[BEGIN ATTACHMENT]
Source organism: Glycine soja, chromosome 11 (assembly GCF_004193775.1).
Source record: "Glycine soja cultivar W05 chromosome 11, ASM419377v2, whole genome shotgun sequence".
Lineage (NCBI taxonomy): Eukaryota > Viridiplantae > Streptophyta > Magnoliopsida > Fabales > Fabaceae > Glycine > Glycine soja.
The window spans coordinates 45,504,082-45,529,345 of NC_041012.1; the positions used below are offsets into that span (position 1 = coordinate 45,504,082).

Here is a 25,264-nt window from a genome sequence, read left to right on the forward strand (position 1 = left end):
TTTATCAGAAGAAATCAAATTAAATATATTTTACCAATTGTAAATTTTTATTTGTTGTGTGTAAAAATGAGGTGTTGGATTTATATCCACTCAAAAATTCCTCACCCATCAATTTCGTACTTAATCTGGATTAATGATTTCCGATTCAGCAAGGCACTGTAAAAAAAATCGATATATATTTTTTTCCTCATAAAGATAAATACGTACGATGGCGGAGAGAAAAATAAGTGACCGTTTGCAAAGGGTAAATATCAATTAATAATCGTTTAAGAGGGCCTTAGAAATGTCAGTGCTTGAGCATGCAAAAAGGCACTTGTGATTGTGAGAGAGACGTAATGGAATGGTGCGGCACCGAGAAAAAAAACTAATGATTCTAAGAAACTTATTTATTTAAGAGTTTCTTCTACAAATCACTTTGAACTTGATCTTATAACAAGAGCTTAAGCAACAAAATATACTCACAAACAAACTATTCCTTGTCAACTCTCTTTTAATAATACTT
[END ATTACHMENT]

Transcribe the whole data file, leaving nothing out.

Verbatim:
Source organism: Glycine soja, chromosome 11 (assembly GCF_004193775.1).
Source record: "Glycine soja cultivar W05 chromosome 11, ASM419377v2, whole genome shotgun sequence".
Lineage (NCBI taxonomy): Eukaryota > Viridiplantae > Streptophyta > Magnoliopsida > Fabales > Fabaceae > Glycine > Glycine soja.
The window spans coordinates 45,504,082-45,529,345 of NC_041012.1; the positions used below are offsets into that span (position 1 = coordinate 45,504,082).

Here is a 25,264-nt window from a genome sequence, read left to right on the forward strand (position 1 = left end):
TTTATCAGAAGAAATCAAATTAAATATATTTTACCAATTGTAAATTTTTATTTGTTGTGTGTAAAAATGAGGTGTTGGATTTATATCCACTCAAAAATTCCTCACCCATCAATTTCGTACTTAATCTGGATTAATGATTTCCGATTCAGCAAGGCACTGTAAAAAAAATCGATATATATTTTTTTCCTCATAAAGATAAATACGTACGATGGCGGAGAGAAAAATAAGTGACCGTTTGCAAAGGGTAAATATCAATTAATAATCGTTTAAGAGGGCCTTAGAAATGTCAGTGCTTGAGCATGCAAAAAGGCACTTGTGATTGTGAGAGAGACGTAATGGAATGGTGCGGCACCGAGAAAAAAAACTAATGATTCTAAGAAACTTATTTATTTAAGAGTTTCTTCTACAAATCACTTTGAACTTGATCTTATAACAAGAGCTTAAGCAACAAAATATACTCACAAACAAACTATTCCTTGTCAACTCTCTTTTAATAATACTT